A quest to inform about the Entrance | AspenTimes.com
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A quest to inform about the Entrance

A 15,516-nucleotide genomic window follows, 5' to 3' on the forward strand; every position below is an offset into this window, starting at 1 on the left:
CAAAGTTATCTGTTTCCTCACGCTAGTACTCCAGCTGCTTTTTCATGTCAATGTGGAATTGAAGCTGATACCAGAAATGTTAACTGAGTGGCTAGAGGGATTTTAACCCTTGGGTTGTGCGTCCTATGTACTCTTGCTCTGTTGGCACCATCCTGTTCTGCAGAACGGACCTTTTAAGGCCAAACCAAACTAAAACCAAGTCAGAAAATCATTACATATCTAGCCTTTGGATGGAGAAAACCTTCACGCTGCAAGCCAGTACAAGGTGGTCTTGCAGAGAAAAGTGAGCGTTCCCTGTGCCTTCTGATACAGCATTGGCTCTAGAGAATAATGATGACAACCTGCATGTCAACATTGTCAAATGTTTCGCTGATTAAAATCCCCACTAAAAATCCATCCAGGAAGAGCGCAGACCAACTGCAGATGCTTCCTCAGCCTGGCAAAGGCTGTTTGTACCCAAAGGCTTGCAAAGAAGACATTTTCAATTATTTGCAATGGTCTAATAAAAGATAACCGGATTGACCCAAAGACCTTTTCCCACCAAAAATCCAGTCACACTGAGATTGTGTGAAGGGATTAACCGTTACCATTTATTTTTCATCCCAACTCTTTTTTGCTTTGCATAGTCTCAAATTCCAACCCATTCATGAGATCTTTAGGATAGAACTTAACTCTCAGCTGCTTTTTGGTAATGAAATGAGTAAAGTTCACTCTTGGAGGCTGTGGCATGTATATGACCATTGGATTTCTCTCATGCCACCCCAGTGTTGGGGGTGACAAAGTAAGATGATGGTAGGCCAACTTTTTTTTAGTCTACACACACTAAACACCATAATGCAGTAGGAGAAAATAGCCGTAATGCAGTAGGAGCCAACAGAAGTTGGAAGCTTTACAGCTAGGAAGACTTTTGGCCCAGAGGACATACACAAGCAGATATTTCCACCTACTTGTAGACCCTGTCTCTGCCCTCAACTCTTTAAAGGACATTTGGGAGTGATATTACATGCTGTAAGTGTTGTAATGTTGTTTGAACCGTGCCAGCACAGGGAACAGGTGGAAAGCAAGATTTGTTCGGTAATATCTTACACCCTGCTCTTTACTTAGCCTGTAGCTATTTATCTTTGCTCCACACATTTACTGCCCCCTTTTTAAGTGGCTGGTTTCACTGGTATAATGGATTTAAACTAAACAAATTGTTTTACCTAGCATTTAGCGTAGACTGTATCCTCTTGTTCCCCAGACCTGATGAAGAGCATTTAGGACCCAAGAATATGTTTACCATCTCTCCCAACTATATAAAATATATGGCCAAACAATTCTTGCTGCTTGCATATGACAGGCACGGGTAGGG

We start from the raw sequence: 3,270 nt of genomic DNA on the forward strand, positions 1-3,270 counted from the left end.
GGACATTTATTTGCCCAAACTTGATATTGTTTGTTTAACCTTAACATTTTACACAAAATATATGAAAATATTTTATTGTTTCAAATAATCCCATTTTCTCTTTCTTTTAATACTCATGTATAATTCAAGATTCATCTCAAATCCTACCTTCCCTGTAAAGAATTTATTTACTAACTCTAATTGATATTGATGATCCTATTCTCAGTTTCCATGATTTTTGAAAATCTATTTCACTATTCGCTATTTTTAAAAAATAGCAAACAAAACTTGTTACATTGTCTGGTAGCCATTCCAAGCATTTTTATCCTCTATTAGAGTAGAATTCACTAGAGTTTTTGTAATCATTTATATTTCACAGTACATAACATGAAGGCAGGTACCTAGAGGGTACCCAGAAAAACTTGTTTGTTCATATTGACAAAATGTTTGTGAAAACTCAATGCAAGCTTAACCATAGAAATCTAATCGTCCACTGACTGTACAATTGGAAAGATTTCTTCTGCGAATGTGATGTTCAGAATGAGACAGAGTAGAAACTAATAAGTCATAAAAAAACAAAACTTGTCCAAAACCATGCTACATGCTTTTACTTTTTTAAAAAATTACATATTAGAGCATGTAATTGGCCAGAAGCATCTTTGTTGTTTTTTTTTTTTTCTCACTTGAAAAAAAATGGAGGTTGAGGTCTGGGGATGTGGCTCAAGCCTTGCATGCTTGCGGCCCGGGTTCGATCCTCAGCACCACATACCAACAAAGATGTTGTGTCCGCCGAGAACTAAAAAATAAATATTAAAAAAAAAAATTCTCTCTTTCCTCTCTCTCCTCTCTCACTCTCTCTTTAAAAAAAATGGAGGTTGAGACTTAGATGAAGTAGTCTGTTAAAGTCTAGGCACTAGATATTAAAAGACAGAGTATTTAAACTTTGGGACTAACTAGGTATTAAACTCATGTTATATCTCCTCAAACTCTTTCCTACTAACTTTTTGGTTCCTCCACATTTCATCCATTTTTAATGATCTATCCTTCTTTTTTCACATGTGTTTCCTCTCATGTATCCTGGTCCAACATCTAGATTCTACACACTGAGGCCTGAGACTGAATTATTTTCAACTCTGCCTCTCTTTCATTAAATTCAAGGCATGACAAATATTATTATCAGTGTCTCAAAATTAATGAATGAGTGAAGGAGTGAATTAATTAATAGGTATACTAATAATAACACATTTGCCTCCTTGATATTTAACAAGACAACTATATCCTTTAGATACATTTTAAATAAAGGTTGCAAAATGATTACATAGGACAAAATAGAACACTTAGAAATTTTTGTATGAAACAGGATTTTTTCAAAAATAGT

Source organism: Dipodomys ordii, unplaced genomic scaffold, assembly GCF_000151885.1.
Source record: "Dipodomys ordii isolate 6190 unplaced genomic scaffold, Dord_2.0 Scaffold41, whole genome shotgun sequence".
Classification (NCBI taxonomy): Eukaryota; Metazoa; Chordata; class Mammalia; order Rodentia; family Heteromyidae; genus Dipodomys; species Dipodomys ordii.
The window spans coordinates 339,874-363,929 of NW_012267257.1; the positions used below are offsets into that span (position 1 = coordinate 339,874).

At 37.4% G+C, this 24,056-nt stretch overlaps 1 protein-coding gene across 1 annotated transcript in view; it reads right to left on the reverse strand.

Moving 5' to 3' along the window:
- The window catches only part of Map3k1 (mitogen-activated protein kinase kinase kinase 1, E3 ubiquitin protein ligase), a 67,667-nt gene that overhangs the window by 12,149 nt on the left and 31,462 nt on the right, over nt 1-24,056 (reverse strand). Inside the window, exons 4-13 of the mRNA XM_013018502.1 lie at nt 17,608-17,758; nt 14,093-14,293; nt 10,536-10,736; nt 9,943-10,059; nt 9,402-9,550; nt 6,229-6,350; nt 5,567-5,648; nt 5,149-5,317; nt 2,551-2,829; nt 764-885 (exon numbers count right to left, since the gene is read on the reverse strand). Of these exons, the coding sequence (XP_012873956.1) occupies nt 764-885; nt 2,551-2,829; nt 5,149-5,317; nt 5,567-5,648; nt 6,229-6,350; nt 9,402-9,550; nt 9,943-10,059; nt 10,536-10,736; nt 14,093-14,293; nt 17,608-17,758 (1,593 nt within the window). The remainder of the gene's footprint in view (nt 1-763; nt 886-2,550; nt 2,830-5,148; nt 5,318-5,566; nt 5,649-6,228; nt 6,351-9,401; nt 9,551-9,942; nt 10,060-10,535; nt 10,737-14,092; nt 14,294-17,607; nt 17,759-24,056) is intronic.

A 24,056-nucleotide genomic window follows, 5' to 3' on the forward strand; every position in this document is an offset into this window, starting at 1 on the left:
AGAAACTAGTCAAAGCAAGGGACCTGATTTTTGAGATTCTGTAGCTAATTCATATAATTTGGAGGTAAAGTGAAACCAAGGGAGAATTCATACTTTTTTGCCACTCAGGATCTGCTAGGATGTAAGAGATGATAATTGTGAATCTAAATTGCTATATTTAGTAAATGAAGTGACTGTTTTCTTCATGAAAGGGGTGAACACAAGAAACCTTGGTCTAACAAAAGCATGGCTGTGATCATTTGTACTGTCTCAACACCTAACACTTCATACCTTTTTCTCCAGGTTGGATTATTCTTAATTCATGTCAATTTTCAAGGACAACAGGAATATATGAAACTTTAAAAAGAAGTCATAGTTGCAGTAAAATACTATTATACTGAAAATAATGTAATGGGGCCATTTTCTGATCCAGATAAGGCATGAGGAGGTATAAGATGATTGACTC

It was several days after the fact that my attention was directed to Mick Ireland’s “contribution” to the Entrance to Aspen discussion in last Wednesday’s Aspen Times (Guest opinion, Feb. 14).A quote:Jeffrey Evans, “hasn’t petitioned for an up-or-down vote on an unlimited four-lane Entrance because he surely understands that the modified direct, S-curvers and the rail folks would combine to vote down his choice.”We are being asked to believe that a sitting county commissioner and practicing attorney is unaware of the pending District Court lawsuit regarding the city of Aspen’s refusal to allow the circulation of petitions for a binding up or down vote on two options for a four-lane Entrance to Aspen.See entrancesolution.com for more details.Mick never misses a chance to display his utter disrespect for the public, who he believes is so uninformed as to be easy prey for his manipulation of the truth.Would someone with a modicum of integrity please challenge this man for the Aspen mayoral seat? The town really does deserve better.However, it’s not as if the town is being well-served by the existing council. A brief recap of where we are:A Record of Decision, like that which currently calls for a “preferred alternative” of two highway lanes and two lanes reserved exclusively for mass transit, needs to be reviewed in a process called a “written re-evaluation” if no progress is made for more than three years.Early last year, the EOTC (the combined governments of Pitkin County, Aspen and Snowmass Village) entered into a contract with the Colorado Department of Transportation to produce a written re-evaluation for the Entrance to Aspen.According to recent court decisions, CDOT could go ahead and build a four lane highway exactly matching the existing highway between Basalt and Buttermilk, but that option would also need to go through the written re-evaluation process.Consequently, CDOT and the EOTC agreed to limit the scope of the written re-evaluation to avoid consideration of anything other than the preferred alternative, in direct violation of federal regulations. To maintain this narrow focus, the state has had to refuse to acknowledge new information learned since issuance of the original ROD.The new information includes the fact that the comparative process used to choose the preferred alternative contains massive factual errors, and that community acceptability of the preferred alternative seems to have shifted – if you take into account at least three public votes against it in a little more than six years.Given the exclusionary process, the blocked petitions, and public statements from CDOT that the time for public input was the 1990s; and anyone who participated in the city’s recent symposium should be feeling like an abused patsy. But don’t worry, your input will be given a grand unveiling in early April – nearly two weeks too late to be placed on the ballot in Aspen’s May election.The City Council will then try to sell everyone on the idea of using local funds to expand the highway from Buttermilk to the roundabout for the exclusive use of buses. This is intended as a sucker punch for anyone wanting a four-lane highway, because although it would seem to move the process forward, it will actually tie things up in the current traffic jam for at least five more years.Don’t follow?Remember the three year rule for written re-evaluations, discussed above? If the city spends two years getting their bus lane extensions built, we don’t start marking time for the next written re-evaluation until at least 2009. That puts us at 2012-13 for a chance to remove the bus lane restrictions, and extend the highway through the Marolt property.The real political pros count on the public not take the time to read, let alone absorb, a letter of this length or level of detail, and think I’m a total ninny for continuing to try to inform the public of what’s really going on.I think I’ll keep doing it anyway.Jeffrey Evans is a resident of Basalt.


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